Payday loan companies have come within the remit of the Financial Conduct Authority. Photograph: Alex Segre/Rex
The number of payday loan problems being reported to Citizens Advice has nearly halved compared with a year ago.
The rights organisation said it helped with 5,554 payday loan problems across England and Wales from January to March 2015, marking a fall of 45% on the same period in 2014, when 10,155 problems were reported.
The payday loans industry has undergone a huge clampdown since coming under the regulation of the Financial Conduct Authority in April 2014.
In January 2015, a cap on the overall cost of a payday loan was imposed, meaning that borrowers who cannot afford to repay their debt on time will never pay back more in charges than the sum they initially wanted to borrow.
Fears were raised by the FCA’s predecessor body, the Office of Fair Trading, that some payday firms had appeared to base their business models around people who could not afford to pay back their loans on time, meaning the cost of the debt ballooned as they were forced to roll it over and extra fees and charges were piled on.
After coming under the FCA’s supervision, payday lenders were banned from rolling over a loan more than twice and they can only now make two unsuccessful attempts to claw money back out of a borrowers’ account.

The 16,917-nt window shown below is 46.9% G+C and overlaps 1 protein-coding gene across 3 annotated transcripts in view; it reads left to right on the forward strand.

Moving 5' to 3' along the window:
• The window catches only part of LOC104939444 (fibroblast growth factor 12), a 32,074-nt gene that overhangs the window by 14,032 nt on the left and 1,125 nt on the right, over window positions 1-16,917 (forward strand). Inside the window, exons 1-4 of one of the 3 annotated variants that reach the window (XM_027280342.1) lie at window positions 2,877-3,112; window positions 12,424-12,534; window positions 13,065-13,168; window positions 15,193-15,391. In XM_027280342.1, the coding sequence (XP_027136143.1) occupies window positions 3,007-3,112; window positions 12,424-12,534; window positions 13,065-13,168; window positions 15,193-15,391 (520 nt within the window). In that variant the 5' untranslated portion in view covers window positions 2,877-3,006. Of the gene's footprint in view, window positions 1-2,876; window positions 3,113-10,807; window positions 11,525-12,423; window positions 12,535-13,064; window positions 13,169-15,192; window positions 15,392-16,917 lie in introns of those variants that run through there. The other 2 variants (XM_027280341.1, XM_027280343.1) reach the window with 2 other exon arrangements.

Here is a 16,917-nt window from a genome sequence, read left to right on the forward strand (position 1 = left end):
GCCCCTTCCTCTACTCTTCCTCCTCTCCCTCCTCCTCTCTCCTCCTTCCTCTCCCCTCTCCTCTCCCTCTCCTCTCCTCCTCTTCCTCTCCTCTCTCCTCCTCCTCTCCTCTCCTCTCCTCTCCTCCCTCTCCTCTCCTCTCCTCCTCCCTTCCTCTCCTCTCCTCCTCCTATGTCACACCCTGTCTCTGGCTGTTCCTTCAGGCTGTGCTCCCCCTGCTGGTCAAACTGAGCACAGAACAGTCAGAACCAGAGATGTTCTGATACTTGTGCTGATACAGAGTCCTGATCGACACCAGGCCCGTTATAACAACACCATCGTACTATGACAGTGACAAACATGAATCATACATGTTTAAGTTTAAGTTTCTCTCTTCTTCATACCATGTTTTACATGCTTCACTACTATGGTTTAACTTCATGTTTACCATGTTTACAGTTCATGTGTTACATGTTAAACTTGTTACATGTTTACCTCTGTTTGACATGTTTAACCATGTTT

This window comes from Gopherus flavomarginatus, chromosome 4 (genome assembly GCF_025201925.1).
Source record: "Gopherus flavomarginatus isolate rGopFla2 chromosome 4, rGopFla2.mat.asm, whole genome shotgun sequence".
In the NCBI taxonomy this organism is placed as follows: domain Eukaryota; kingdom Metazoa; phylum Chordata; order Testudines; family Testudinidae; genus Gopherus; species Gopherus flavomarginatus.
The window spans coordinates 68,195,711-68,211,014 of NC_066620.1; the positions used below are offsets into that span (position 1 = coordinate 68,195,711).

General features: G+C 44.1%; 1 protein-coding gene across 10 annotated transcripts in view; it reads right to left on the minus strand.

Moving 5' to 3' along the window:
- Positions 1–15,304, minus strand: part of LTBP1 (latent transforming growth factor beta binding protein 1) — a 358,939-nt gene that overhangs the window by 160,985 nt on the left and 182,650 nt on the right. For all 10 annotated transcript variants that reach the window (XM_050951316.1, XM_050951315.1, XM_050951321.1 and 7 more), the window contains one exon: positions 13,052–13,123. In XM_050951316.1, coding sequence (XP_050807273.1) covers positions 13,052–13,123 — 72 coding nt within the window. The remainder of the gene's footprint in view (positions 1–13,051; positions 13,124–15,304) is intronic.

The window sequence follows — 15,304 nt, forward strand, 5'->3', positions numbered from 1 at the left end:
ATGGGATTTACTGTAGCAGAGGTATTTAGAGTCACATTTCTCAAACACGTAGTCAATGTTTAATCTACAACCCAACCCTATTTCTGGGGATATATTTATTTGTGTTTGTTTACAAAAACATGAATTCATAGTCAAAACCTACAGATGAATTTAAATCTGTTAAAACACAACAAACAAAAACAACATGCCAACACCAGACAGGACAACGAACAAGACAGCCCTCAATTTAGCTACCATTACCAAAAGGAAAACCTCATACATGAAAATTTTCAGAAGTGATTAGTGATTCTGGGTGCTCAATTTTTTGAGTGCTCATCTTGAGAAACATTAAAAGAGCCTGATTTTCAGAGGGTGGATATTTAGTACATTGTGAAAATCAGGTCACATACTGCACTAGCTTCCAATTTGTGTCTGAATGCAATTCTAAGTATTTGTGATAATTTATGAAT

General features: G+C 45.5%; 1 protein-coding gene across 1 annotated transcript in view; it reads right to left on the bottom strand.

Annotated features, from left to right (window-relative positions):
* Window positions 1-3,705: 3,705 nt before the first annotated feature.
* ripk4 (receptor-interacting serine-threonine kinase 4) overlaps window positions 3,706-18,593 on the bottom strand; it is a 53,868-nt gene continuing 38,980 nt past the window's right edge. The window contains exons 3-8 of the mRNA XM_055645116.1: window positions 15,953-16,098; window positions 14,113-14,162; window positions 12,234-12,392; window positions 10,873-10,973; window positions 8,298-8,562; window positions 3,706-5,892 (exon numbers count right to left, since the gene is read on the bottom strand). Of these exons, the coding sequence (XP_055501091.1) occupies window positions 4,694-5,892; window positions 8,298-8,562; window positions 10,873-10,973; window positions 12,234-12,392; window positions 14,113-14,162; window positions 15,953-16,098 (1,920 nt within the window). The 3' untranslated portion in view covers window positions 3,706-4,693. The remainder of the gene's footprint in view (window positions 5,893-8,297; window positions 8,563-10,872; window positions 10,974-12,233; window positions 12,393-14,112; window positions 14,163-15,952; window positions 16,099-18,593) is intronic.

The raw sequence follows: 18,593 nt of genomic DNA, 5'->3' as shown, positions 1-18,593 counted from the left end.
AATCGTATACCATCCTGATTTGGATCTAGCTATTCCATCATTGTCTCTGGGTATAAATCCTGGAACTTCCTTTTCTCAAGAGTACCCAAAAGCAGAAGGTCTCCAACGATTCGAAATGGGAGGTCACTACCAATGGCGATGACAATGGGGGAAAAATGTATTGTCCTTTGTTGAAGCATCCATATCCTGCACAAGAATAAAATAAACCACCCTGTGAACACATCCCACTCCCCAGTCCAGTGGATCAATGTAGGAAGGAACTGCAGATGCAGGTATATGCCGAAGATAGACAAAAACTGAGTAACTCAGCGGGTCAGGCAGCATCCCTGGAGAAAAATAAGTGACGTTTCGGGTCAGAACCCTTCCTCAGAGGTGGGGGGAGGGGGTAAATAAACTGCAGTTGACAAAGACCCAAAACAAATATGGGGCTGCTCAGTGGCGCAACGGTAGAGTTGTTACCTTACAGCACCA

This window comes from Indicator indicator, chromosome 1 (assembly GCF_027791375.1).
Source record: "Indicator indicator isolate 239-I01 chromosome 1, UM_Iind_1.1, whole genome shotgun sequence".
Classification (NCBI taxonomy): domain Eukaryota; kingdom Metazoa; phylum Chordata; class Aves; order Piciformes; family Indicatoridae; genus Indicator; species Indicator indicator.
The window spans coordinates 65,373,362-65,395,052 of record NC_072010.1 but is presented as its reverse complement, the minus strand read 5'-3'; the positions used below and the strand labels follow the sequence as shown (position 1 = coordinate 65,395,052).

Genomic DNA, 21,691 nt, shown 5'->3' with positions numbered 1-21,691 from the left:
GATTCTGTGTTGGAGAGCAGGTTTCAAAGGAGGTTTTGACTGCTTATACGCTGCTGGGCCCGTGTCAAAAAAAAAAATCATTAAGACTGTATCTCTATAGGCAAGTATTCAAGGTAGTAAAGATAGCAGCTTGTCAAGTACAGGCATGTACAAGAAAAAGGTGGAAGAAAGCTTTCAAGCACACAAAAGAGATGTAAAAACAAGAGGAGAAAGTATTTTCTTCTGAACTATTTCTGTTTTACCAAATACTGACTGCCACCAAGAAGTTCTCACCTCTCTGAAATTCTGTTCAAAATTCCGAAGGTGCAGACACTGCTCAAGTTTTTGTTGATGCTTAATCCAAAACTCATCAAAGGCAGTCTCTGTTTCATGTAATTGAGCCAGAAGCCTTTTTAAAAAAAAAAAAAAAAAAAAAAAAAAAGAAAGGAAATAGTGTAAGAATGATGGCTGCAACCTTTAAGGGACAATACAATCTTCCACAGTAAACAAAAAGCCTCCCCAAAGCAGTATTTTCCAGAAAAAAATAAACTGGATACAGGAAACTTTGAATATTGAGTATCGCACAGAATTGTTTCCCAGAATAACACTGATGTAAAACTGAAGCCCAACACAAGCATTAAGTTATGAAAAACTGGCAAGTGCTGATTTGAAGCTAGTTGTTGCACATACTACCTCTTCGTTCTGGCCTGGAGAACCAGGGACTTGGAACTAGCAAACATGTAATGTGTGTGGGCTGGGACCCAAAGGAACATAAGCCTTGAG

Citizens Advice welcomed the fall in payday loan problems but said it
is important to keep a “watchful eye” on the industry.
It is also calling for other high-cost credit products, such as logbook and guarantor loans, to come under similar scrutiny.
Someone taking out a logbook loan puts up their car as security. These loans have been compared with using a pawnbroker, in that full ownership of the car is retained until the loan has been paid off.
But issues reported to Citizens Advice about logbook loans include high interest rates, excessive fees and charges and aggressive behaviour when collecting debts.
Borrowers can take out a guarantor loan by getting a friend or family member to act as their guarantor. This means if the borrower cannot repay the loan the guarantor has to. But Citizens Advice said it has seen evidence that proper checks are not always being carried out.
It highlighted one case in which a Citizens Advice client took out a high-interest loan, with her sister as the guarantor. It said that when the client was struggling to make payments the lender began sending text messages to her sister’s young son asking for money.
The charity said it is monitoring reports about logbook and guarantor lenders and will share its findings with regulators.
Citizens Advice chief executive Gillian Guy said: “The drop in the number of problems reported to us about payday loans is good news for consumers and demonstrates the impact a strong stance against irresponsible lending can have on people’s lives.”
Category: Payday loans